A test run of the Volkswagen Ameo's infotainment system

The Volkswagen Ameo has Android Mirrorlink, and slightly more advanced features than cars in its price range usually have.

By Prasid Banerjee Published Date
02 - Sep - 2016
| Last Updated
09 - Sep - 2016
A test run of the Volkswagen Ameo's infotainment system

The aggressively-priced Volkswagen Ameo lies in the compact sedan segment, which has been growing in popularity in India. What are we doing with it? Trying out the in-car system, of course. We spent some time with the car, drove it around the city, and while we’ll refrain from commenting on the things that auto reviewers should handle, we can detail the working of the in-car system.

The Volkswagen Ameo has Android MirrorLink installed, and the infotainment console in the center has a touchscreen panel to facilitate the same. However, where MirrorLink is supposed to mirror your phone’s display onto that screen, when connected via USB, we couldn’t get the system to work. We tried with multiple phones, too.

In theory, MirrorLink shows your phone’s screen on the car’s display. Hence, you can simply touch the display to open apps like Google Maps etc, without needing something like Android Auto. MirrorLink doesn’t support iOS yet.


The center console has buttons labelled Phone, Media, FM/AM and more. Pressing the Phone button takes you to the phone features of the console. Apart from MirrorLink, you can also connect your phone via Bluetooth, and the console can then read contacts, text messages and play media from the phone.

This is somewhat handicapped, though, in the sense that not all contacts showed up on the car’s system. The car seems to take considerable time to sync all contacts over Bluetooth, and while you can read text messages, you can’t reply to them.

Phone features also include voice support, which you can control from steering-mounted controls. There’s a major roadblock here, in the form of which phone you own. Pressing the voice button on the touchscreen or on the steering wheel calls your phone’s voice assistant, and if you have an iPhone, Siri does a really bad job of recognising your commands. Google Now, of course, is faster and easier, but is still somewhat handicapped based on which phone you’re using and how good it is at voice reception.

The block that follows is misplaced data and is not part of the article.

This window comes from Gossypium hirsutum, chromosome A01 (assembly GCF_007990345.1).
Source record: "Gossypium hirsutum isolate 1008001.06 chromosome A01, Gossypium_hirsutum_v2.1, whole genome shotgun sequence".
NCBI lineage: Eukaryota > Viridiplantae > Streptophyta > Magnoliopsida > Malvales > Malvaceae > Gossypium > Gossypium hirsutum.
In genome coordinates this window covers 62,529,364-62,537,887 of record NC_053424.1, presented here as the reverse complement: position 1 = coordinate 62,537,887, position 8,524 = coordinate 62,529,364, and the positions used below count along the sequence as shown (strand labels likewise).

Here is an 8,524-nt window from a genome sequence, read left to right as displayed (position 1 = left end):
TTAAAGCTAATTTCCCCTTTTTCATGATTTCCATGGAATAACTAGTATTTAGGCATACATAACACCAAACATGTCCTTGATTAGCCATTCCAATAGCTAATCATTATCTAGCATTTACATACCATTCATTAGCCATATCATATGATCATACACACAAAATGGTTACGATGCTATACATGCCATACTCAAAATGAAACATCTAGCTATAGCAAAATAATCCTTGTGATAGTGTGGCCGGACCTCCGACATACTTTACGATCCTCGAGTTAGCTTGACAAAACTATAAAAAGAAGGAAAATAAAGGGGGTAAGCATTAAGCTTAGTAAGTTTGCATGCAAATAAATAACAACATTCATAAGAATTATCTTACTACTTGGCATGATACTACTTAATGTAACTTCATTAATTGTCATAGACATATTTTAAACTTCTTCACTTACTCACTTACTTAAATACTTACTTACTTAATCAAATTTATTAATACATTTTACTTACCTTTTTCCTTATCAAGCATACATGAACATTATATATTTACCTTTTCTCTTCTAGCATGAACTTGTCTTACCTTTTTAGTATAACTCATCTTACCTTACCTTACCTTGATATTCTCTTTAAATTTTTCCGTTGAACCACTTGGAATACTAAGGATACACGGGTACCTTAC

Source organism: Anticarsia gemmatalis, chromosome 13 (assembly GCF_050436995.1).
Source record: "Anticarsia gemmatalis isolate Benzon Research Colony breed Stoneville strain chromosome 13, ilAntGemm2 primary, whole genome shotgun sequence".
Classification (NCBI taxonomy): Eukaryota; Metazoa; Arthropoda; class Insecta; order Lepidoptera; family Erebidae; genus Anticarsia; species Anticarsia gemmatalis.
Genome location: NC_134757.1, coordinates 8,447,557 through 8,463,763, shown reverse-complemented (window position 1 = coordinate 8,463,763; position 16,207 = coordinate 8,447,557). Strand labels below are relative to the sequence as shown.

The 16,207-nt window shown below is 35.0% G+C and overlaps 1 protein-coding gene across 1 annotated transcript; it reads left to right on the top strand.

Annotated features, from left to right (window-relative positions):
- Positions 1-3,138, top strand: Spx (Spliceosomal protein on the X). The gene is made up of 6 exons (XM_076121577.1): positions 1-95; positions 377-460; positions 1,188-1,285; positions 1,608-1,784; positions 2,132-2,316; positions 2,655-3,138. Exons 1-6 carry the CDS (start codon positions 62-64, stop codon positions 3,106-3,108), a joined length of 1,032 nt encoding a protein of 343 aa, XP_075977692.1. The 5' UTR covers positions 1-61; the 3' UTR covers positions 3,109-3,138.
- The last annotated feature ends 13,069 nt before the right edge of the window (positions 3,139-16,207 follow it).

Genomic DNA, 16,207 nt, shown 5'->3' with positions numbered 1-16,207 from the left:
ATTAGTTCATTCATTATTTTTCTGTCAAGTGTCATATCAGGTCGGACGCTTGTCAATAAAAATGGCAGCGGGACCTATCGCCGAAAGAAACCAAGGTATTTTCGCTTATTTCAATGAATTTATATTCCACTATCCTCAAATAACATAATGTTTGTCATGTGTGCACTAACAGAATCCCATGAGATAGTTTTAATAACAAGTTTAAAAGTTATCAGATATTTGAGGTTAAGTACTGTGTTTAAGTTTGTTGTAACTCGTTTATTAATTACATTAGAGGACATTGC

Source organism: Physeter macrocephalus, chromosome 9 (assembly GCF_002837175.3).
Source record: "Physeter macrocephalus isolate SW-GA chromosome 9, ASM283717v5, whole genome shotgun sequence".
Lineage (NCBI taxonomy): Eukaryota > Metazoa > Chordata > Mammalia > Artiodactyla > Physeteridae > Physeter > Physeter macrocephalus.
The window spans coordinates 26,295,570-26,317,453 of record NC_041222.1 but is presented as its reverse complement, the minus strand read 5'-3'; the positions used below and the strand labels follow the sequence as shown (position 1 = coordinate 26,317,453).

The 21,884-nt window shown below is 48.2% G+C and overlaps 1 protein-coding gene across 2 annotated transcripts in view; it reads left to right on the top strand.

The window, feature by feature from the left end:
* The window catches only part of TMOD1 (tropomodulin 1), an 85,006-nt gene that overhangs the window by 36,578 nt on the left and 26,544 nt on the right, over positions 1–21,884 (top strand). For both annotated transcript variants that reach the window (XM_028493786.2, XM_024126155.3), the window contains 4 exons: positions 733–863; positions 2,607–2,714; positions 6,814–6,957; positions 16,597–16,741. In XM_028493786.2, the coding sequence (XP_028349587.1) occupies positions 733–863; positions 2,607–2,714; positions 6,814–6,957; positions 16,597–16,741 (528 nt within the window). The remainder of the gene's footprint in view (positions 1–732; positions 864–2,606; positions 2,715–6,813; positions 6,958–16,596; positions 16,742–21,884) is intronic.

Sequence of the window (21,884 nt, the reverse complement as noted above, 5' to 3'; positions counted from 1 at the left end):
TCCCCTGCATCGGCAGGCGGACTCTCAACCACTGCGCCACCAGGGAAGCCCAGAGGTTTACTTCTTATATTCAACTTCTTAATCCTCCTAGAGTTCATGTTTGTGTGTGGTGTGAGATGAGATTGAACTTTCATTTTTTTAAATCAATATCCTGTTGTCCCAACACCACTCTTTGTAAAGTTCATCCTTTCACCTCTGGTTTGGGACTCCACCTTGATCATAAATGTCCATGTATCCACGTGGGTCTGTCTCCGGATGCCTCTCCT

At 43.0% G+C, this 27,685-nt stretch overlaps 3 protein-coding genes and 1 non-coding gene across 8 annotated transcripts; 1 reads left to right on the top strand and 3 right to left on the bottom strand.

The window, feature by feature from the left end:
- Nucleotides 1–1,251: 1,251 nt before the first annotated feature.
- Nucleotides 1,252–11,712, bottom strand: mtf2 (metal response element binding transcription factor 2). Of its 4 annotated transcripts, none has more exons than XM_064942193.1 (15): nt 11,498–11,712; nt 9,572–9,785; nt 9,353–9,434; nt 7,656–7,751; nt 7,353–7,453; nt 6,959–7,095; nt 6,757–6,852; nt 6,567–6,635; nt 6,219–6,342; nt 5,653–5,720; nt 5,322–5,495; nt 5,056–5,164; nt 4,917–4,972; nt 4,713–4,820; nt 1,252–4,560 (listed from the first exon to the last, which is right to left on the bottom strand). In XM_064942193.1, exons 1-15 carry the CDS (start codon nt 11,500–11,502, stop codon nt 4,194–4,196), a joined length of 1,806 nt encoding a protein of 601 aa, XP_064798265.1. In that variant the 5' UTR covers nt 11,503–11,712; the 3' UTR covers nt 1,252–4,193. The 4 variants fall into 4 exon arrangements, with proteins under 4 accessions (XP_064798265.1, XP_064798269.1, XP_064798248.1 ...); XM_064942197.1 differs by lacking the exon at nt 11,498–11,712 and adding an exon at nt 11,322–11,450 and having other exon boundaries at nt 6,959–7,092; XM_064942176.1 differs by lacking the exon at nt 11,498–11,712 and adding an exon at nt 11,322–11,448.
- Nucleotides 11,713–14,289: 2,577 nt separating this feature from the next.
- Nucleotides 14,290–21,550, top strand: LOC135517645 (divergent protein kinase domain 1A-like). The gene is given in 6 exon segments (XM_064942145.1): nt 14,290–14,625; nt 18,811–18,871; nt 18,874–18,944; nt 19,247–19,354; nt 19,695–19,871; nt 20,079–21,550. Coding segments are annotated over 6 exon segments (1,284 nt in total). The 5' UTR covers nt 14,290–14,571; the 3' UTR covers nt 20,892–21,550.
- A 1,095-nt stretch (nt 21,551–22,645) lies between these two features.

You can also download the Volkswagen Radio Remote control app from Volkswagen to play media, FM, and control other features of the in-car system. 

When playing media, the car will by default pick up whatever you last played on your phone. In general, the car tends to start playing from your default music player when you sit down to drive. On Android phones, this can be solved by simply switching default players, but iPhone users who don’t use Apple’s Music app or service, will have to manually switch each time.

The Ameo can also play music through an auxiliary port, CD and FM/AM. All of these can also be controlled from the Radio Remote Control app, if you wish to do so.

Parking Assist

The Volkswagen Ameo has four parking sensors at the back, and a parking assist camera. The camera is installed above the number plate mounted mid-height on the boot lid, so you get a pretty good look at what’s behind you when the car is in reverse gear. While the parking assist is useful enough, it’s not predictive. So, when you’re turning the steering wheel, the lines on the display will not curve to show how much you’ll be turning. You can control the brightness and colours on this screen, which can be a helpful addition at times.


The Volkswagen Ameo’s in-car system is feature-rich, but not what you would call high-tech. It allows for some insight into what more advanced in-car systems like Apple Carplay and Android Auto can achieve, but on its own, it achieves the bare minimum. Given the budget pricing of the car, it’s still worth appreciating, but we wish MirrorLink would have worked, and the system was a little more refined.

Videos by Sameer Mitha.

Prasid BanerjeePrasid Banerjee

Trying to explain technology to my parents. Failing miserably.